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Herman Olds was a longtime top Honda technician before he finally “took the plunge to become a tool man.” The talkative San Antonio-area Cornwell Tools dealer is less than five years in, but looked into selling tools as far back as 1980.
“I had a Mac man that I loved dearly in Texas where I started. Ever since then I’ve always toyed with the idea of becoming a tool man,” Herman said. “I backed out I don’t know how many times.”
He investigated all the flags, but liked Cornwell’s small family-owned model best, and that he would get a geographic territory to cultivate rather than a number count. Since signing on, he’s found that sales and self-ownership work for him.
“I’d rather be an owner of a little business than to be an employee and making good money,” Herman said. “I’d rather make $500 a week with Cornwell than $2,000 a week working for a Honda dealer again. It’s just nicer being an owner,” and having control of the business, he said.
“It’s a people business,” Herman said. “You’ve got to sell yourself. Then the product line will sell itself, no matter what you’re selling.”
“The only reason a tool man’s in business is because of service. If it wasn’t for his service and coming around, everybody would go to Harbor Freight, or Northern, or Sears and buy their tools a whole lot cheaper than from a tool man.”
Herman’s got something figured out about the selling, because he’s repeatedly finished in the top 100 for Cornwell.
From the start, he focused on beating his competitors. To become top in his district would lead to more and better things.
“The number two dog eats pretty good; number one eats even better,” he said.
“I’m trying really hard to be a Top 10 dealer, but I haven’t made it yet,” he said. From his first year, when he started in summer, he cracked the top 100 and landed in the 90s. His first full year selling he finished 11th, the next year he was 13th, followed by 24th in a year he wasn’t able to work for a few months due to illness.
“I considered myself lucky just to make the top 30 last year,” Herman said. “I think I did like $480,000 with being out sick part of last year. The year before, I think I did like $579,000.”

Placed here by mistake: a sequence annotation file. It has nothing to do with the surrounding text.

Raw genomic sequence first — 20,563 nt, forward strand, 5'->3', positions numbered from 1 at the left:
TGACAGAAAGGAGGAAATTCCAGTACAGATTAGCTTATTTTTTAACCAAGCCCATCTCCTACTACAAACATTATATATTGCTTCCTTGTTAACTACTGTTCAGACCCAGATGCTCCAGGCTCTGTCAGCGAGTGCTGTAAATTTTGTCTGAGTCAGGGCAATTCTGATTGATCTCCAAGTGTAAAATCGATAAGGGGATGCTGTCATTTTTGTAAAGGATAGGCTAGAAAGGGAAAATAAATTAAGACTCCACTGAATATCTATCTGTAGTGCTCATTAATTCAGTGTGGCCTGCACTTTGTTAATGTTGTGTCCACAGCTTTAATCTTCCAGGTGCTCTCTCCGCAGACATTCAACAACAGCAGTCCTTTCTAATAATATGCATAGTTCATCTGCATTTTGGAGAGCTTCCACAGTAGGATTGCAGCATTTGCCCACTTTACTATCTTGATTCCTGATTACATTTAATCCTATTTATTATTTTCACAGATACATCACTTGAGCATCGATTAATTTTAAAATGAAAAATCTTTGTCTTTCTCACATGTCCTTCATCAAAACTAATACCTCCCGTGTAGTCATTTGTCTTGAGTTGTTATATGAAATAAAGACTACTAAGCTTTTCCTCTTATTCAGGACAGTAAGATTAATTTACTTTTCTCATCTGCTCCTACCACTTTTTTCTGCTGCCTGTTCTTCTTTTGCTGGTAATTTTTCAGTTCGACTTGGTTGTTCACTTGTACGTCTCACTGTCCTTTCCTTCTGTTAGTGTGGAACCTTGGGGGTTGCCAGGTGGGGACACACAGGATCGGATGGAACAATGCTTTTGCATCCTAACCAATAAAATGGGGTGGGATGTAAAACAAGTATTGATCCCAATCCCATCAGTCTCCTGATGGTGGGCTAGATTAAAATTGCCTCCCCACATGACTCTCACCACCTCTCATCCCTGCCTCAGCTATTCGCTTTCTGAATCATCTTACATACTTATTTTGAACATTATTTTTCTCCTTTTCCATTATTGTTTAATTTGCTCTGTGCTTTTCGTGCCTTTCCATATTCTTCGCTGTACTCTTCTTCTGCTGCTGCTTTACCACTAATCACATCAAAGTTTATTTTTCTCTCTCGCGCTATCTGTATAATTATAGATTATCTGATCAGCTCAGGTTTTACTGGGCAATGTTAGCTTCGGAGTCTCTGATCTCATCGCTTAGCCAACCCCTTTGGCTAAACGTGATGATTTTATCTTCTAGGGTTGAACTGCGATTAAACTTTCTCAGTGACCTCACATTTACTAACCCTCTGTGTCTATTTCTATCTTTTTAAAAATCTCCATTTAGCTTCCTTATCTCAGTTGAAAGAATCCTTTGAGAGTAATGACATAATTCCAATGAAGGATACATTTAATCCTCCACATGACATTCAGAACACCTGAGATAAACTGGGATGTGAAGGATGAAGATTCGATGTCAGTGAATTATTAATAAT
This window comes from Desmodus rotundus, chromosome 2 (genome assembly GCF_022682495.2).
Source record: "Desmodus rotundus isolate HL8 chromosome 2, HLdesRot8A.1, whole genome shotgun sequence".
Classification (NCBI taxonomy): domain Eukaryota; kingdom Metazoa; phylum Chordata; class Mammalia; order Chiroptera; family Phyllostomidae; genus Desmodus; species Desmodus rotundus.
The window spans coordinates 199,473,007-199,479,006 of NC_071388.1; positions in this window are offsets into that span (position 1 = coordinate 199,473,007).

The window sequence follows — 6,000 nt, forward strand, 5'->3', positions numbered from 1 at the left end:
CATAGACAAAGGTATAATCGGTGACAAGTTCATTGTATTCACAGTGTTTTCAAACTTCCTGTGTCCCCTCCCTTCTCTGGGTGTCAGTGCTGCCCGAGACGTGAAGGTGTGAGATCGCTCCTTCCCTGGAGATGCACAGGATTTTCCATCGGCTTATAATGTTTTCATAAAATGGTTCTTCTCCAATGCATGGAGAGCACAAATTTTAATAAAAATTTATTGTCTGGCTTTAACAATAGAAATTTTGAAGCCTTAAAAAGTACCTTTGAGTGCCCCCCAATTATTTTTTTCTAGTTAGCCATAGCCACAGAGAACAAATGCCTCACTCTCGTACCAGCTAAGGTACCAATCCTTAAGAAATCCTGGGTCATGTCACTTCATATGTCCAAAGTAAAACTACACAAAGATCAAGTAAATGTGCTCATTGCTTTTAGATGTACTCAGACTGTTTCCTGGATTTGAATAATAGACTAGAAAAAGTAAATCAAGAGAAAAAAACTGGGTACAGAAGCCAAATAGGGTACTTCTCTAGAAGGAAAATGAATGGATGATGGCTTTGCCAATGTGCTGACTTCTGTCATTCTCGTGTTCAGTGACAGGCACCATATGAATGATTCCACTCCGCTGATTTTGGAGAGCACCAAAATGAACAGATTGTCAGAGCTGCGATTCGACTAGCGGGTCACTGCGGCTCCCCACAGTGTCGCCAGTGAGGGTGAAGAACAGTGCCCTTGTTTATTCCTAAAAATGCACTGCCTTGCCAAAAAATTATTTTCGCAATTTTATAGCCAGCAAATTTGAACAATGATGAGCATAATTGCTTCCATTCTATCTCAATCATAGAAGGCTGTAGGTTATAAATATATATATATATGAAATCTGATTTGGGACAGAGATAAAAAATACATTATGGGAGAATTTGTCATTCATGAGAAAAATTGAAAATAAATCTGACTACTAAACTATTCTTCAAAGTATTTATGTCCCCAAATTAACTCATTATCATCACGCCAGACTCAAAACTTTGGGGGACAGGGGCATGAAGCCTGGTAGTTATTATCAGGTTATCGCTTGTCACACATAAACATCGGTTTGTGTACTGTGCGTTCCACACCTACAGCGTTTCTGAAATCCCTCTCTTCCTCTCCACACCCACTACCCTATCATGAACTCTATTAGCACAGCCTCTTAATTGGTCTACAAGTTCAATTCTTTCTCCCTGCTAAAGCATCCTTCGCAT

Herman said there was some good that came out of being ill.
“My wife went around and collected for me … and she had an easier manner about it,” he said. “She’d try to work with them, and she turned a lot of them around.” Many of Herman’s problem customers became good customers.
But he did lose some customers that needed tools, since his wife could not drive the truck.
“After I got back, it took about six months to get my people back,” Herman said. “When I went back to work, I taught her how to drive the truck and run the route. Now, if I were to get sick again, she and my son could run the route if they needed to.
“But I hope I don’t get meningitis again.”
Before the illness struck, Herman’s route was already a family business.
“My wife is as much a part of the business as me. She takes care of the books. I don’t spend as much time researching tools, I just write notes and give them to her.
“I pay my youngest son to help stock my truck and wash my truck. … Every night when I come home, he’s bringing the tools out and putting it on the truck.” His son also assembles the tool carts.
“We are a family doing a business together.”
Herman is grateful for the help, because when he’s on the route until 7 each night, he is “hustling the whole day.”
He tries to make contact with every customer every week, and counts more than 800 that he calls on. He said about 400 have active truck accounts at any given time.
“I run a small territory, but I have a lot of stops,” he said. “I just keep plugging away. I work my territory very hard, and I’m always looking to grow more customers; so the cycle never ends.”